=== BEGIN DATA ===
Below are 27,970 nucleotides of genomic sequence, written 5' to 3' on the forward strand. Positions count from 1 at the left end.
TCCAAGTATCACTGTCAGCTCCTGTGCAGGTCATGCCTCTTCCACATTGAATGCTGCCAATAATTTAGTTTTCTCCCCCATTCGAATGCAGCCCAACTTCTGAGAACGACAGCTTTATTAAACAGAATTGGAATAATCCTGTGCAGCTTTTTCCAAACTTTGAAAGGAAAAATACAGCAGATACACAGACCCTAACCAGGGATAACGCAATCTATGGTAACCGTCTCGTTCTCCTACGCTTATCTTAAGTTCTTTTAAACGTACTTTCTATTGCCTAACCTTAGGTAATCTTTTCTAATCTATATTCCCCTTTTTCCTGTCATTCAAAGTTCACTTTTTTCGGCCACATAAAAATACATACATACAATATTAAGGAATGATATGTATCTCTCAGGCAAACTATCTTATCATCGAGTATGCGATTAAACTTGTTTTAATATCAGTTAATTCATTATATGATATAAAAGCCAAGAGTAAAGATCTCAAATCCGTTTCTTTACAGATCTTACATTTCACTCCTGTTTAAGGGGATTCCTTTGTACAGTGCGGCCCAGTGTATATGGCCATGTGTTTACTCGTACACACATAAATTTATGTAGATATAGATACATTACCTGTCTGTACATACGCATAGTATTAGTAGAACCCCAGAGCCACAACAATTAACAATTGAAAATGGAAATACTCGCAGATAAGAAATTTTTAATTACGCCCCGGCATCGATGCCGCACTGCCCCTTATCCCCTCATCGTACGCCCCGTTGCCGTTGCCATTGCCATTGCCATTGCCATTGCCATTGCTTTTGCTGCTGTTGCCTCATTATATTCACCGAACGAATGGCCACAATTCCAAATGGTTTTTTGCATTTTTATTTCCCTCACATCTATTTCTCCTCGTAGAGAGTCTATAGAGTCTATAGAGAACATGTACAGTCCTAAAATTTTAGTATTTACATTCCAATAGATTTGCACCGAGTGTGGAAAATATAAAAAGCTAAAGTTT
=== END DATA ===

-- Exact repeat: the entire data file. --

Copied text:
Below are 27,970 nucleotides of genomic sequence, written 5' to 3' on the forward strand. Positions count from 1 at the left end.
TCCAAGTATCACTGTCAGCTCCTGTGCAGGTCATGCCTCTTCCACATTGAATGCTGCCAATAATTTAGTTTTCTCCCCCATTCGAATGCAGCCCAACTTCTGAGAACGACAGCTTTATTAAACAGAATTGGAATAATCCTGTGCAGCTTTTTCCAAACTTTGAAAGGAAAAATACAGCAGATACACAGACCCTAACCAGGGATAACGCAATCTATGGTAACCGTCTCGTTCTCCTACGCTTATCTTAAGTTCTTTTAAACGTACTTTCTATTGCCTAACCTTAGGTAATCTTTTCTAATCTATATTCCCCTTTTTCCTGTCATTCAAAGTTCACTTTTTTCGGCCACATAAAAATACATACATACAATATTAAGGAATGATATGTATCTCTCAGGCAAACTATCTTATCATCGAGTATGCGATTAAACTTGTTTTAATATCAGTTAATTCATTATATGATATAAAAGCCAAGAGTAAAGATCTCAAATCCGTTTCTTTACAGATCTTACATTTCACTCCTGTTTAAGGGGATTCCTTTGTACAGTGCGGCCCAGTGTATATGGCCATGTGTTTACTCGTACACACATAAATTTATGTAGATATAGATACATTACCTGTCTGTACATACGCATAGTATTAGTAGAACCCCAGAGCCACAACAATTAACAATTGAAAATGGAAATACTCGCAGATAAGAAATTTTTAATTACGCCCCGGCATCGATGCCGCACTGCCCCTTATCCCCTCATCGTACGCCCCGTTGCCGTTGCCATTGCCATTGCCATTGCCATTGCCATTGCTTTTGCTGCTGTTGCCTCATTATATTCACCGAACGAATGGCCACAATTCCAAATGGTTTTTTGCATTTTTATTTCCCTCACATCTATTTCTCCTCGTAGAGAGTCTATAGAGTCTATAGAGAACATGTACAGTCCTAAAATTTTAGTATTTACATTCCAATAGATTTGCACCGAGTGTGGAAAATATAAAAAGCTAAAGTTT